An immunologically relevant rodent model demonstrates safety of therapy using a tumour-specific IgE

Debra H Josephs, Mano Nakamura, Heather J Bax, Tihomir S Dodev, Gareth Muirhead, Louise Saul, Panagiotis Karagiannis, Kristina M Ilieva, Silvia Crescioli, Patrycja Gazinska, Natalie Woodman, Cristina Lomardelli, Sedigeh Kareemaghay, Christopher Selkirk, Heike Lentfer, Claire Barton, Silvana Canevari, Mariangela Figini, Noel Downes, David DombrowiczChristopher J Corrigan, Frank O Nestle, Paul S Jones, Hannah J Gould, Philip J Blower, Sophia Tsoka, James F Spicer, Sophia N Karagiannis

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BACKGROUND: Designing biologically informative models for assessing the safety of novel agents, especially for cancer immunotherapy, carries substantial challenges. The choice of an in vivo system for studies on IgE antibodies represents a major impediment to their clinical translation, especially with respect to class-specific immunological functions and safety. Fcε receptor expression and structure are different in humans and mice, so that the murine system is not informative when studying human IgE biology. By contrast, FcεRI expression and cellular distribution in rats mirrors that of humans.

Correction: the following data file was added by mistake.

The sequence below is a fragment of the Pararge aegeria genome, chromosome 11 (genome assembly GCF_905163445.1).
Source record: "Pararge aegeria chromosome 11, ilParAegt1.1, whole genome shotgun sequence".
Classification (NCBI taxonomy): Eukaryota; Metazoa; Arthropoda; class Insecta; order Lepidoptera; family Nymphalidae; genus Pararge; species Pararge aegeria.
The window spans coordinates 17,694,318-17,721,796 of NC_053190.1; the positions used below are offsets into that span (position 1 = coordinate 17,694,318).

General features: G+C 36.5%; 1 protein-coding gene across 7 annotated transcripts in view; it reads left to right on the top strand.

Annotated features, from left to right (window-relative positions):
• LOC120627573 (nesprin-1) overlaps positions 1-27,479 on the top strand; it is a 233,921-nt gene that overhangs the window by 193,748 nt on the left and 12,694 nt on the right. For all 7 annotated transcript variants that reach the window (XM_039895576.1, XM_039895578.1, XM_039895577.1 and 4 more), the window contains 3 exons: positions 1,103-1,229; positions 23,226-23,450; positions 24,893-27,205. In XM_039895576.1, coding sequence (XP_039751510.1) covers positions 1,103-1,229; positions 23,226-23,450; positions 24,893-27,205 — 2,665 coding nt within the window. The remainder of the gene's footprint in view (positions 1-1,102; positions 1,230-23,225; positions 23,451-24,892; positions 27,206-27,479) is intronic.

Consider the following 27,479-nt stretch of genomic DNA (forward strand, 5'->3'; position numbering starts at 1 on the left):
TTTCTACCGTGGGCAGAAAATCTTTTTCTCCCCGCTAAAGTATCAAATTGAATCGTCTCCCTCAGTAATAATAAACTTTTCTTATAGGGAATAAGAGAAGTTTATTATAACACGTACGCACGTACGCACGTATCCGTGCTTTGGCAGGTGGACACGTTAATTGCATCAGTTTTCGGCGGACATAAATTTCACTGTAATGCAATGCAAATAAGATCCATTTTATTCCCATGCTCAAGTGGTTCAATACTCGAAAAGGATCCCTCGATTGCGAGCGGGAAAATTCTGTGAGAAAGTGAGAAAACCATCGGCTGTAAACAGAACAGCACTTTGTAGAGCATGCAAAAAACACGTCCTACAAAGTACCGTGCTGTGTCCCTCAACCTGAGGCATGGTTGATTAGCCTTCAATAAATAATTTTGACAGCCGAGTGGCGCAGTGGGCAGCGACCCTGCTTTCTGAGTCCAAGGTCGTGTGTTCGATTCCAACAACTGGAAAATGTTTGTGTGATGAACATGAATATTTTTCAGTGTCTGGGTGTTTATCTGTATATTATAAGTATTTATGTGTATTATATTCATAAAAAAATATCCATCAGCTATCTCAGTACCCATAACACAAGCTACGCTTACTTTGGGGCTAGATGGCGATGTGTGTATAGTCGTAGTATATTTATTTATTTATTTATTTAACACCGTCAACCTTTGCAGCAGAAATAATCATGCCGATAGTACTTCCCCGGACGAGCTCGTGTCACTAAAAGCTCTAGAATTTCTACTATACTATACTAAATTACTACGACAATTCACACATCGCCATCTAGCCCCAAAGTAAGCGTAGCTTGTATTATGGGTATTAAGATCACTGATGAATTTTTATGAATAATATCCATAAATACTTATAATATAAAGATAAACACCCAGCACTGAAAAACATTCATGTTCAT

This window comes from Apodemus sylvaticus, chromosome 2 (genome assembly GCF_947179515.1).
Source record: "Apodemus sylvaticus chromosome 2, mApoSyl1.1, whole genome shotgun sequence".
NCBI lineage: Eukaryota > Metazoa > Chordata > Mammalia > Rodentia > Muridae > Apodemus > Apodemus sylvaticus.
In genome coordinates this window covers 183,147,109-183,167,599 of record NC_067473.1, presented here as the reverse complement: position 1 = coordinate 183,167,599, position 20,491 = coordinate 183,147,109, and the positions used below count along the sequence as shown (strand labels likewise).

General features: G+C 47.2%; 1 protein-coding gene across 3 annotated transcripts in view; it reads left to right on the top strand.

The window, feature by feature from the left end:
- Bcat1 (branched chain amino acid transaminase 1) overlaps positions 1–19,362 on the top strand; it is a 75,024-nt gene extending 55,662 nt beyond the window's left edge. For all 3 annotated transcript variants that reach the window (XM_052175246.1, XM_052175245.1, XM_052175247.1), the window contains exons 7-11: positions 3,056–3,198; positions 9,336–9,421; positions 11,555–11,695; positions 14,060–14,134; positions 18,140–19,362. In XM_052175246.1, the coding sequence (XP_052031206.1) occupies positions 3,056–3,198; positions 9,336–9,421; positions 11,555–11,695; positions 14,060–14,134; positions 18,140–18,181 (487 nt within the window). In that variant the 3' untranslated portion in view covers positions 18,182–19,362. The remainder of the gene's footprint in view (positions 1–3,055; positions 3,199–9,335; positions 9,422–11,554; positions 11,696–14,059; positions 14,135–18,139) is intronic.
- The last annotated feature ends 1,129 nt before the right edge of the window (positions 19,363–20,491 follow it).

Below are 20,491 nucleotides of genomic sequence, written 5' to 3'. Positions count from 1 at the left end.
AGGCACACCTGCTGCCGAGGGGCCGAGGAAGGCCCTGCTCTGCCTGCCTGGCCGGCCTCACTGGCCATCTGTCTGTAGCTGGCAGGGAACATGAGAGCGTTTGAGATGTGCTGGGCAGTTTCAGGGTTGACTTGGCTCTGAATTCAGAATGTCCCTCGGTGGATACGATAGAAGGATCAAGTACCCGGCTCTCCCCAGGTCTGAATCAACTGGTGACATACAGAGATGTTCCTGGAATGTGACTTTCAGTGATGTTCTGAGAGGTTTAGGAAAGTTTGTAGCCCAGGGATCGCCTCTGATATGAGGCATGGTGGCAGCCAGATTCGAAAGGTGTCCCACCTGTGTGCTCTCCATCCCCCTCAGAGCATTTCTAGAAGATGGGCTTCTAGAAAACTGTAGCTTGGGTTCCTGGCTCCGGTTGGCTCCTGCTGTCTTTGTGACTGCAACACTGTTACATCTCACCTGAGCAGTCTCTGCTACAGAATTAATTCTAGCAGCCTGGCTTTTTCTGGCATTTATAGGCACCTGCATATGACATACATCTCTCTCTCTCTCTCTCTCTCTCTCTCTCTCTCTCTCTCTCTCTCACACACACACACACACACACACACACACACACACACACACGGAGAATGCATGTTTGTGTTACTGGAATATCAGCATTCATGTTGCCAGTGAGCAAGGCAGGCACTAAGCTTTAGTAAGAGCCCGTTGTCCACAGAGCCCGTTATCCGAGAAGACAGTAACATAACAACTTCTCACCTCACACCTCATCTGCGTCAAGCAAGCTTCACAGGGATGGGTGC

METHODS: We are developing MOv18 IgE, a human chimeric antibody recognizing the tumour-associated antigen folate receptor alpha. We created an immunologically congruent surrogate rat model likely to recapitulate human IgE-FcεR interactions, and engineered a surrogate rat IgE equivalent to MOv18. Employing this model, we examined in vivo safety and efficacy of anti-tumour IgE antibodies.

RESULTS: In immunocompetent rats, rodent IgE restricted growth of syngeneic tumours in the absence of clinical, histopathological or metabolic signs associated with obvious toxicity. No physiological or immunological evidence of a 'cytokine-storm' or allergic response was seen, even at 50 mg/kg weekly doses. IgE treatment was associated with elevated serum concentrations of TNFα, a mediator previously linked with IgE-mediated anti-tumour and anti-parasitic functions, alongside evidence of substantially elevated tumoural immune cell infiltration and immunological pathway activation in tumour-bearing lungs.

CONCLUSION: Our findings indicate safety of MOv18 IgE, in conjunction with efficacy and immune activation, supporting the translation of this therapeutic approach to the clinical arena. This article is protected by copyright. All rights reserved.

Original languageEnglish
Pages (from-to)2328-2341
Number of pages14
Issue number12
Early online date13 Apr 2018
Publication statusPublished - 1 Dec 2018

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